National Geographic : 1900 Jan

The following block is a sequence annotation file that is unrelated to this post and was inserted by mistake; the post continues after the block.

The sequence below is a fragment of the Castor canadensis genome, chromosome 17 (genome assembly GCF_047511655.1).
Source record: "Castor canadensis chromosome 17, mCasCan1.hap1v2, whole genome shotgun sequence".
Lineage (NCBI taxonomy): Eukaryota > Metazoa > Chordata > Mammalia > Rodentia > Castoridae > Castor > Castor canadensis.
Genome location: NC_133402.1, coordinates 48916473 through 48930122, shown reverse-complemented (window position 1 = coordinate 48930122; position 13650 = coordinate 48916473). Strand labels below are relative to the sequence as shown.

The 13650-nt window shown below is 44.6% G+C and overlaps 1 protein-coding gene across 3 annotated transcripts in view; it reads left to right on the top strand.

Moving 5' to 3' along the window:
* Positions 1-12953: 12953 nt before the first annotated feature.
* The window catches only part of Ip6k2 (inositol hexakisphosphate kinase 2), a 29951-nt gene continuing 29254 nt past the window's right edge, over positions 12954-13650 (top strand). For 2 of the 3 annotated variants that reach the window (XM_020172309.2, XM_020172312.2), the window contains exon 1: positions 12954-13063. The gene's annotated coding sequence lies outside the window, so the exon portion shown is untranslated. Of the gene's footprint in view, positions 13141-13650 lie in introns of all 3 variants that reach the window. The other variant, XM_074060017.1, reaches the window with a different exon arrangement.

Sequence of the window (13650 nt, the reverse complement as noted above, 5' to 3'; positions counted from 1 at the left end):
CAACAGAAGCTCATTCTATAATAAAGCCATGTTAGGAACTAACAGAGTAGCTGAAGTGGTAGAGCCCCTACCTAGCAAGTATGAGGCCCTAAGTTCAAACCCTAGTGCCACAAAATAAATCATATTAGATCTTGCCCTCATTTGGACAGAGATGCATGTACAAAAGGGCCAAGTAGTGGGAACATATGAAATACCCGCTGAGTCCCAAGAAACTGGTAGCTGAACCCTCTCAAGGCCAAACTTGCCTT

24 THE IDAHO AND MONTANA BOUNDARY LINE (see illustration, page 26), it was not considered necessary to place monuments along this portion of the line, nor would it have been pos sible to do so under the appropriation, as the available funds were exhausted on the part of the line first mentioned. From a geological standpoint, but hardly from a practical one, however, there is another reason why monuments should not be placed on the summit of the Bitter Root Range * as marking the boundary line between Idaho and Montana. There is abundant evidence that the summit is what is known as a retreating or migrating divide; in other words, the waters tributary to the Bitter Root River in Montana are continually capturing by erosion those of the Clearwater River in Idaho, so that the divide is slowly being shifted to the westward, thus adding to the territory of Montana and diminishing that of Idaho. The existing divide is uni formly from six to eight miles from the irregular line representing the original divide, if the latter may be accepted as having passed through the highest points of the range, which seems probable. Points near the meridian line were located by triangulation from the Spokane base of the U. S. Geological Survey, this base being referred for its initial latitude and longitude to two astronomic piers in the court-house grounds at Spokane, the latitude determination having been made by the U. S. Geological Survey and the longitude deter mination by the U. S. Coast and Geodetic Survey. After the point on the crest of the Bitter Root Mountains corre sponding to its intersection with the 39th meridian had been located, this location having been determined by traverse from the triangula tion station divide (see diagram of triangulation on page 25), a random line was run northward to the international boundary by transit and stadia, horizontal and vertical distances being measured. Direction was controlled by frequent observations for azimuth. The line was further checked in azimuth, as well as in distance, by connection with the triangulation at four points. It was not practicable to establish a triangulation station near the line at its intersection with the inter national boundary, so from the most northerly location by triangu * There has been considerable discussion as to just what constitutes the Bitter Root Range. The law defining the boundary line between Idaho and Montana implies that the range extends at least from Lake Pend d'Oreille to the Continental Divide, and it seems to the writer, as well as to others interested, that this designation should stand. There are, however, topographic and geologic considerations which make it desirable to differentiate somewhat, and it is proposed that the Bitter Root Range be subdesignated as follows : The Cceur d'Alene Mountains, extend ing from the vicinity of Lake Pend d'Oreille to St Regis Pass; the St Regis Mountains, ex tending from St Regis Pass to Lolo Pass; the Lolo Mountains, extending from Lolo Pass to Nez Perces Pass, and the Nez Perces Mountains, extending from Nez Perces Pass to the Con tinental Divide.